My Y haplogroup is R-Z19 (which originates out of Finland). But that's my non-Italian side. It is predominately English/Scottish/Welsh, with some French/Irish/German/Dutch thrown in. Oddly, in looking over my chromosome report, one of the paternal chromosomes shows Italian heritage -- I have not found that in my family tree (as yet; I'm still cleaning up "hints"). Despite my surname being Dutch, I have found that it was 'adopted' after a migration west and the paternal line was actually German, but aside from that, 80% or more of the paternal branches are UK-related...
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Re: MtDNA haplogroup U3b

Post by MarcuccioV »

I just checked my chromosome paint report. What I found blew my mind..!

Chromosome 2 has one side (maternal) as 100% Italian; but the paternal side of #2 is about 25% Italian.

Chromosome 15 is 100% Italian for BOTH maternal & paternal sides.

Chromosome 22 is 100% Italian (maternal) & about 10-20% Italian (paternal).

For giggles & grins 33% of my maternal side of #7 is Anatolian. The rest Italian.

I had NO IDEA that there was ANY Italian on my father’s side..!
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Re: MtDNA haplogroup U3b

Post by afecad »

darkerhorse wrote: 30 Mar 2021, 01:31 I forget, do you know your Y haplogroup?

That might give you some clues as to place of origin.

Mine (Sicilian for generations) is apparently traced back to Scotland, of all places.
Did you do SNP or Big Y-700 testing to determine this? Unless you did, it's just a predicted haplogroup, 23andme just gives predicted and not confirmed. After I did Big Y-700, I got my confirmed paternal haplogroup which goes right back to Scotland and matches other's with the same surnames on FTDNA groups, which I already knew since my surname is of Scottish origin and my family tree is documented back to the 1700's, but still all the DNA testing shows me more German on my paternal side and only a small % of British Isles + Scotland, because my Father's family married mostly German and Dutch females, so surnames carry on, your DNA becomes watered down and often does not reflect a higher % of your surname.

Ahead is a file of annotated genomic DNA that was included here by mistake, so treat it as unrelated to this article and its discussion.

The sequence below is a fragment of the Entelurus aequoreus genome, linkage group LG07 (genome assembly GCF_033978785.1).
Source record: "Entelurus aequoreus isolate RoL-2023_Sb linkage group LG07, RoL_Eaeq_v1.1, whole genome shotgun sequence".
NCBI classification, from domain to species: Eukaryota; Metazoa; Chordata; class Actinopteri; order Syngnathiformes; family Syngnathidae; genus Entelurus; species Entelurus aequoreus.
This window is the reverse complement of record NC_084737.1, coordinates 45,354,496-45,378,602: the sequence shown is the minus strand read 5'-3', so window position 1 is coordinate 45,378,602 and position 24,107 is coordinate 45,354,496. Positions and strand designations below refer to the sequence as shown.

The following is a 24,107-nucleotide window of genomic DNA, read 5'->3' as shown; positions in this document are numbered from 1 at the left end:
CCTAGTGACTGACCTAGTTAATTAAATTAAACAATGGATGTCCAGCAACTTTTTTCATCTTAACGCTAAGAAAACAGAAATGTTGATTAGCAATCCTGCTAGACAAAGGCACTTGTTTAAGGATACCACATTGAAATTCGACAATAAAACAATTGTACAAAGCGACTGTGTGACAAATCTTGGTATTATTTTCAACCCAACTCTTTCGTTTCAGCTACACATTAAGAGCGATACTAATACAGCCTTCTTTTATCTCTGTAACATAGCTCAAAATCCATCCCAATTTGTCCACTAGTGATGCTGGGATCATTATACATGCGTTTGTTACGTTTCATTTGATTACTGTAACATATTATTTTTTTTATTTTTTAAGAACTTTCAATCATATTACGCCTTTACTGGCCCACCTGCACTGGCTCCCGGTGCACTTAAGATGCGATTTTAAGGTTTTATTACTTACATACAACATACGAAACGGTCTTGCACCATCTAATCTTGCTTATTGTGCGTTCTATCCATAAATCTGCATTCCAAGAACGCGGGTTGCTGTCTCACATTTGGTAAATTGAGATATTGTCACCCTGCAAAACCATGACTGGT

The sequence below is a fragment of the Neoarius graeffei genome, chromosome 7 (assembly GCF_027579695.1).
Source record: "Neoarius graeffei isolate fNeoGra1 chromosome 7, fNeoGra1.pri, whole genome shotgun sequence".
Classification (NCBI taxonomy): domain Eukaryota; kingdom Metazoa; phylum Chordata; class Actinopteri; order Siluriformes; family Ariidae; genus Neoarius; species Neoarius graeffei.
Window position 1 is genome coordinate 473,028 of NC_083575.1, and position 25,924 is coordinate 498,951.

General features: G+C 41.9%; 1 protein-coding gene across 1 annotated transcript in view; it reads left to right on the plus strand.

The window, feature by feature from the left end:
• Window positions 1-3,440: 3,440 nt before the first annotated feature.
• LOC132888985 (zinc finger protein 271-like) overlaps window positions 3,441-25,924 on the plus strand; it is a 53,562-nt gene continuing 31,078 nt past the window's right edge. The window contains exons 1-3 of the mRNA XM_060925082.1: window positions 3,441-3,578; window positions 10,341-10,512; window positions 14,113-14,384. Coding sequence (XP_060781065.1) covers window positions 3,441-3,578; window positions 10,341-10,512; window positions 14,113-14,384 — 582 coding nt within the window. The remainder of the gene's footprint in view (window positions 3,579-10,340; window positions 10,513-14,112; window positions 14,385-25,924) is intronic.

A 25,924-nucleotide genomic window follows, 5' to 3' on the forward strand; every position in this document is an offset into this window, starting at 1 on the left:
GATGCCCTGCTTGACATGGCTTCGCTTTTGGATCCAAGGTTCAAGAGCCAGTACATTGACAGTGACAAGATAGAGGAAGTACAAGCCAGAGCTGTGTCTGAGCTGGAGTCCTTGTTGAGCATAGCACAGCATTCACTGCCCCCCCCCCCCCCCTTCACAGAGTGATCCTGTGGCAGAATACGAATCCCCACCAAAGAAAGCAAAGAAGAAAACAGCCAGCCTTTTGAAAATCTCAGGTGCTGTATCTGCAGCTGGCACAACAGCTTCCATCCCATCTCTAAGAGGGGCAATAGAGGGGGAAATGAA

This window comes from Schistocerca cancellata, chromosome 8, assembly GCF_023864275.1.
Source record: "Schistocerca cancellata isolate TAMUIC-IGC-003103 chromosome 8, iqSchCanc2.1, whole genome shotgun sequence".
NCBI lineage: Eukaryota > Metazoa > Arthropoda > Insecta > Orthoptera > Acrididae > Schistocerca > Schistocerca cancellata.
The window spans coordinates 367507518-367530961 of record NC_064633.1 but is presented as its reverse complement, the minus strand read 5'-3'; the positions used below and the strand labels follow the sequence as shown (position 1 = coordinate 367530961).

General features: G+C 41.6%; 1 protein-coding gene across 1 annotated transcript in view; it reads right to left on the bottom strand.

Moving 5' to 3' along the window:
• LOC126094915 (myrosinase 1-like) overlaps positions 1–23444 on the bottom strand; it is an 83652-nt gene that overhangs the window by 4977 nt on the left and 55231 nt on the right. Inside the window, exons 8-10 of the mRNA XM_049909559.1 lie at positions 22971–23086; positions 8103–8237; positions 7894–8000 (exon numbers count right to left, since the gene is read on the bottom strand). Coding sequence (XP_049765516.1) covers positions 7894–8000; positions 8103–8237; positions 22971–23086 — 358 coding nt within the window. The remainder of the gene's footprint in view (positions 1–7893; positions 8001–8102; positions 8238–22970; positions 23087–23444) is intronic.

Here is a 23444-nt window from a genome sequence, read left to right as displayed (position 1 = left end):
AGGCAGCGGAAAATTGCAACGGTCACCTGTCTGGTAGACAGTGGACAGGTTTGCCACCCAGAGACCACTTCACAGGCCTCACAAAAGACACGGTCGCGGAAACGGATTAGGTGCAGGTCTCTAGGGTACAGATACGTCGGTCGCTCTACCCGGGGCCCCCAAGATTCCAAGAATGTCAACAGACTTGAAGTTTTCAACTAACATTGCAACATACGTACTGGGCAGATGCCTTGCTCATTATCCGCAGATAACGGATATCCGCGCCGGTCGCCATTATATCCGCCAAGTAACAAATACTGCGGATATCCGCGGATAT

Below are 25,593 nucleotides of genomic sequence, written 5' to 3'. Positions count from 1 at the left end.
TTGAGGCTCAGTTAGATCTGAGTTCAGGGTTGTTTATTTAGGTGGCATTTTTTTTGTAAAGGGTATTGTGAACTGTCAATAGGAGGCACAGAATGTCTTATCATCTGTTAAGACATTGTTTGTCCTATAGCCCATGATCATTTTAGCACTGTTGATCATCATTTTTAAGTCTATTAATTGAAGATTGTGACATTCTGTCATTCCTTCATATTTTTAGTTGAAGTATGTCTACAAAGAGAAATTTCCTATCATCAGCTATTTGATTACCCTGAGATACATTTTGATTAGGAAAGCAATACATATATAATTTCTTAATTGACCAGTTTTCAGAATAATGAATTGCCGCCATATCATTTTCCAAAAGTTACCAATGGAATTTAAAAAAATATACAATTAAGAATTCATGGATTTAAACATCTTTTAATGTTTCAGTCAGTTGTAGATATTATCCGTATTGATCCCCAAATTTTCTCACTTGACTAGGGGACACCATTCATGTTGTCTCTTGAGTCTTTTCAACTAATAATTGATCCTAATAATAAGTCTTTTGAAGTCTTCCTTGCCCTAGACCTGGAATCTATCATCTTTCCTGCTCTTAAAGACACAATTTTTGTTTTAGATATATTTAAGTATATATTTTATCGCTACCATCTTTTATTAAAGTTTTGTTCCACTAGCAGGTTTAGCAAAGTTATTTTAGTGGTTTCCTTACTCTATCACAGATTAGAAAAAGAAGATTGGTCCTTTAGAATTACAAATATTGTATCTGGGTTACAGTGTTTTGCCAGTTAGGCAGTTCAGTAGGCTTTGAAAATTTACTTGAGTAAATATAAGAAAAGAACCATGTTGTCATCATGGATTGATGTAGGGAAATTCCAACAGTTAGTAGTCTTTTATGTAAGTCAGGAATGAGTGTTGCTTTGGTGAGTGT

So while I have a Scottish surname, I'm more Italian on my mother's side than I am Scottish on my father's, much of this also holds true to the time of immigration, my father's side came over in the 1600's, earliest known and documented ancestor was from Holland who settled in New York. My Mother's side both came over to the US around the turn of the century or shortly thereafter.

Confirmed Haplogroup testing shows the branches and subclades from the the initial haplogroup, mine starts at R-M207 or R and from there it branches down to my confirmed quite far, with this I could see matching markers to others with the same surname.
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Re: MtDNA haplogroup U3b

Post by darkerhorse »

Actually, I'm referencing my paternal 2nd cousin's (same surname) DNA test. My Y haplogroup should be the same. I've never had a DNA test myself.
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Re: MtDNA haplogroup U3b

Post by afecad »

darkerhorse wrote: 30 Mar 2021, 22:18 Actually, I'm referencing my paternal 2nd cousin's (same surname) DNA test. My Y haplogroup should be the same. I've never had a DNA test myself.